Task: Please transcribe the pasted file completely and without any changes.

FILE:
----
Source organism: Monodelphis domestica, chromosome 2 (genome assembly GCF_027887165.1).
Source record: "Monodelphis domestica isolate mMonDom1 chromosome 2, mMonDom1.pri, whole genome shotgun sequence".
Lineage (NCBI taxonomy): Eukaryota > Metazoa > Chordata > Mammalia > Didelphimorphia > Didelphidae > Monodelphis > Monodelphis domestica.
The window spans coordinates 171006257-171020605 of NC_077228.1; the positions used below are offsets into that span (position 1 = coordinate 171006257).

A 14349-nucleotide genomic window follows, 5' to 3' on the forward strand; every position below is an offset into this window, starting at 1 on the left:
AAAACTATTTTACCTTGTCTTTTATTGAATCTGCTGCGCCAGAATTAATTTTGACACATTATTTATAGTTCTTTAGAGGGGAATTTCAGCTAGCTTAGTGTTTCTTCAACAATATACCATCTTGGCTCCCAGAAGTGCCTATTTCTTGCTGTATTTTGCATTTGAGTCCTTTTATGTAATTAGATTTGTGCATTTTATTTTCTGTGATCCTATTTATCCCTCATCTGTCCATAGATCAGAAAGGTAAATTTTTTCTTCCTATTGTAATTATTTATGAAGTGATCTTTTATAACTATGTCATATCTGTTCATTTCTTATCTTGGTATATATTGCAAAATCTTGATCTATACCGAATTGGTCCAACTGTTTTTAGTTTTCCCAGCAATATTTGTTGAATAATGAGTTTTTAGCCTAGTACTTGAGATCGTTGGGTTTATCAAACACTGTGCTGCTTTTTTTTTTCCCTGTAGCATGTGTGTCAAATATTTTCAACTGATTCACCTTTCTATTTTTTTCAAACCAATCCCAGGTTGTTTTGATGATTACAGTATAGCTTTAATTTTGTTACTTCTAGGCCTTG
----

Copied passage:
Source organism: Monodelphis domestica, chromosome 2 (genome assembly GCF_027887165.1).
Source record: "Monodelphis domestica isolate mMonDom1 chromosome 2, mMonDom1.pri, whole genome shotgun sequence".
Lineage (NCBI taxonomy): Eukaryota > Metazoa > Chordata > Mammalia > Didelphimorphia > Didelphidae > Monodelphis > Monodelphis domestica.
The window spans coordinates 171006257-171020605 of NC_077228.1; the positions used below are offsets into that span (position 1 = coordinate 171006257).

A 14349-nucleotide genomic window follows, 5' to 3' on the forward strand; every position below is an offset into this window, starting at 1 on the left:
AAAACTATTTTACCTTGTCTTTTATTGAATCTGCTGCGCCAGAATTAATTTTGACACATTATTTATAGTTCTTTAGAGGGGAATTTCAGCTAGCTTAGTGTTTCTTCAACAATATACCATCTTGGCTCCCAGAAGTGCCTATTTCTTGCTGTATTTTGCATTTGAGTCCTTTTATGTAATTAGATTTGTGCATTTTATTTTCTGTGATCCTATTTATCCCTCATCTGTCCATAGATCAGAAAGGTAAATTTTTTCTTCCTATTGTAATTATTTATGAAGTGATCTTTTATAACTATGTCATATCTGTTCATTTCTTATCTTGGTATATATTGCAAAATCTTGATCTATACCGAATTGGTCCAACTGTTTTTAGTTTTCCCAGCAATATTTGTTGAATAATGAGTTTTTAGCCTAGTACTTGAGATCGTTGGGTTTATCAAACACTGTGCTGCTTTTTTTTTTCCCTGTAGCATGTGTGTCAAATATTTTCAACTGATTCACCTTTCTATTTTTTTCAAACCAATCCCAGGTTGTTTTGATGATTACAGTATAGCTTTAATTTTGTTACTTCTAGGCCTTG